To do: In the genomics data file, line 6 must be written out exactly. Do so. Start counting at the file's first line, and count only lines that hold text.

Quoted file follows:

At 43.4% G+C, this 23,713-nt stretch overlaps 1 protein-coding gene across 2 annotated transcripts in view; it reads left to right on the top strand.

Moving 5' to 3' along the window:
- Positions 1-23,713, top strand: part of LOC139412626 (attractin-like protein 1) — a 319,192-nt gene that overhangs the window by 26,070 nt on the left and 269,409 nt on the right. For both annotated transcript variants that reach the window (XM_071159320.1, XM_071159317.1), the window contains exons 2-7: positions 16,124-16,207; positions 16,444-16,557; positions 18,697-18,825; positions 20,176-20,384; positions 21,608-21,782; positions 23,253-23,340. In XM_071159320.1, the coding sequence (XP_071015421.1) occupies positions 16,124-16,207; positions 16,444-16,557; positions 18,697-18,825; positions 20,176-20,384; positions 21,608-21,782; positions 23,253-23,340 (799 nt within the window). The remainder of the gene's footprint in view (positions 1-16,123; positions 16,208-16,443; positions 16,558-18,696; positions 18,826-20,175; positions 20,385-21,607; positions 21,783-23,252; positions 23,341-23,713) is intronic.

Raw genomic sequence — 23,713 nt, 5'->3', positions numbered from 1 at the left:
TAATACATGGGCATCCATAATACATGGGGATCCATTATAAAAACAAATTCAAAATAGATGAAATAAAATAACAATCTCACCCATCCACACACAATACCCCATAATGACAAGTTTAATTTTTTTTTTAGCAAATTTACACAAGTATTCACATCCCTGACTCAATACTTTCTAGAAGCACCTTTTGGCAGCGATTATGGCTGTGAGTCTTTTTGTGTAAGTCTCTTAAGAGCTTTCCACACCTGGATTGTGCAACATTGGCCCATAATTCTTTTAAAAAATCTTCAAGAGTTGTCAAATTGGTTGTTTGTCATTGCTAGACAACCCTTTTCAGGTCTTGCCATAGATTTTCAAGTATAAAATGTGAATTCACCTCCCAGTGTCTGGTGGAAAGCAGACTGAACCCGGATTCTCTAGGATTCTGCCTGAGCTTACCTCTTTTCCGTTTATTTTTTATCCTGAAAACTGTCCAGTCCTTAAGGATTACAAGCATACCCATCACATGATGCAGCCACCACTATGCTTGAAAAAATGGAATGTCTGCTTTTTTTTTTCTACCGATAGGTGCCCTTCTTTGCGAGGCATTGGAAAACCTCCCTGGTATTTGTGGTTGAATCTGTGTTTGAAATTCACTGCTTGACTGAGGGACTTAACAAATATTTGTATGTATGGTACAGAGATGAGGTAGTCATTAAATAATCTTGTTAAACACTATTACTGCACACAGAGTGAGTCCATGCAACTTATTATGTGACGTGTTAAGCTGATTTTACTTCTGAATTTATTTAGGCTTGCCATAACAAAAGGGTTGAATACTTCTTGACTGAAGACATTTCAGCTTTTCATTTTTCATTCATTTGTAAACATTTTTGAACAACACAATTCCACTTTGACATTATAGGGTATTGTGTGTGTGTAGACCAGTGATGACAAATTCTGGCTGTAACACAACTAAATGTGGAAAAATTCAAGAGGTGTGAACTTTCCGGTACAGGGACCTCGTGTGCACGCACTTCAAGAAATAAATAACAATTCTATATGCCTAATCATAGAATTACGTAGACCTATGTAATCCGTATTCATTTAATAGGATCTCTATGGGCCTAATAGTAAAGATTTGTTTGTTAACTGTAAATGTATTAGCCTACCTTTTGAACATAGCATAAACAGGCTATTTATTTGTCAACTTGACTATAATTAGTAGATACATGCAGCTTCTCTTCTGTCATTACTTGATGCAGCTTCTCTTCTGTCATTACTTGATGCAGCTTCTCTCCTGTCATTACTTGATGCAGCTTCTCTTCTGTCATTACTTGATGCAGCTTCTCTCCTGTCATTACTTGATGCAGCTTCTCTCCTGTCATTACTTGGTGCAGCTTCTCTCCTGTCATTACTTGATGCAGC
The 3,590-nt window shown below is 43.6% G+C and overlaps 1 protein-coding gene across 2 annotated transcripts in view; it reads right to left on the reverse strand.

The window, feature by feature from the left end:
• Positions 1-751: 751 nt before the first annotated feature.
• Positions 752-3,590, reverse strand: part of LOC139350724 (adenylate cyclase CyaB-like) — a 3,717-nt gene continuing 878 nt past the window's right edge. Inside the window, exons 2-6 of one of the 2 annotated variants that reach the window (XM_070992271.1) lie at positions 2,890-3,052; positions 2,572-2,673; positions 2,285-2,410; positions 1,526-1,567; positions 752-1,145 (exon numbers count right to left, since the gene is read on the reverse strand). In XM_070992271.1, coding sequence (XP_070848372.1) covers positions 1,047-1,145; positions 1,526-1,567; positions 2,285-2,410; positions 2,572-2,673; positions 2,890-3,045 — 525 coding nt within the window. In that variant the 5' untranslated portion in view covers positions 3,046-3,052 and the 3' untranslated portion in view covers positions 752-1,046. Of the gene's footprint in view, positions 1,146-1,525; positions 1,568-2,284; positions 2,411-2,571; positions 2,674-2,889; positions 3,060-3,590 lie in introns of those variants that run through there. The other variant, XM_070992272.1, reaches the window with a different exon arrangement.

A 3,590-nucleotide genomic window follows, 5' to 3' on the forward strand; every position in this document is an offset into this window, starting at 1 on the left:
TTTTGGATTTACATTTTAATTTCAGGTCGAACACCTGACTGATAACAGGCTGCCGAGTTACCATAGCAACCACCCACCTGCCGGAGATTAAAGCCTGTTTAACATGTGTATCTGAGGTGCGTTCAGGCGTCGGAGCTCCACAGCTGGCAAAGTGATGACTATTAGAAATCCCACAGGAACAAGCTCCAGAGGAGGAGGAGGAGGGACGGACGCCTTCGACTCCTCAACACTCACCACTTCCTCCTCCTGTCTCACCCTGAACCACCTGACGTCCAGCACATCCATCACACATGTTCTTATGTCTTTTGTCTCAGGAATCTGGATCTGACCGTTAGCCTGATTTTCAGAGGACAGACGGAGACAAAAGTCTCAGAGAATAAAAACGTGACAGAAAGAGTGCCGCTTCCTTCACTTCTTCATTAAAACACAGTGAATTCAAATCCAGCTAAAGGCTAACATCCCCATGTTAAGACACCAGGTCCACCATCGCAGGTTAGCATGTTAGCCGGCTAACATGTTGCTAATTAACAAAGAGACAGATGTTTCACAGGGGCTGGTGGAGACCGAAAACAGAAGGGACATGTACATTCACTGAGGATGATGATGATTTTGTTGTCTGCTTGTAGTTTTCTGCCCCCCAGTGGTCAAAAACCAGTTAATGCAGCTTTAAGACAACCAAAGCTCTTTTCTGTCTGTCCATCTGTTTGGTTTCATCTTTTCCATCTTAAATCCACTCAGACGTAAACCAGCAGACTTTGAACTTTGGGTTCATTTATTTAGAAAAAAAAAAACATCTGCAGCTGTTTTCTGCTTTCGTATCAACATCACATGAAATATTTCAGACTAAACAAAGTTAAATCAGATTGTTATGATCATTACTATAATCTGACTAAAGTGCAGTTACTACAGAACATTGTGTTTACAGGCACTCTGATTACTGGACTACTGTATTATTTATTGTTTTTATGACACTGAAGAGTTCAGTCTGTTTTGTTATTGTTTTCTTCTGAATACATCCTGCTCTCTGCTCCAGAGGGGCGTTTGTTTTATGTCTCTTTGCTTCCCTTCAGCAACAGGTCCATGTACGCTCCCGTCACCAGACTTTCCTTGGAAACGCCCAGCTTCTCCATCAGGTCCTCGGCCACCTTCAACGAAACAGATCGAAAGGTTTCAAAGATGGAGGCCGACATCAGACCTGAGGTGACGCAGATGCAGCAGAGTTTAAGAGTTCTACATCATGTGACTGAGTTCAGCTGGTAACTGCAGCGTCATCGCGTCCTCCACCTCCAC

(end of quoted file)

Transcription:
The 3,590-nt window shown below is 43.6% G+C and overlaps 1 protein-coding gene across 2 annotated transcripts in view; it reads right to left on the reverse strand.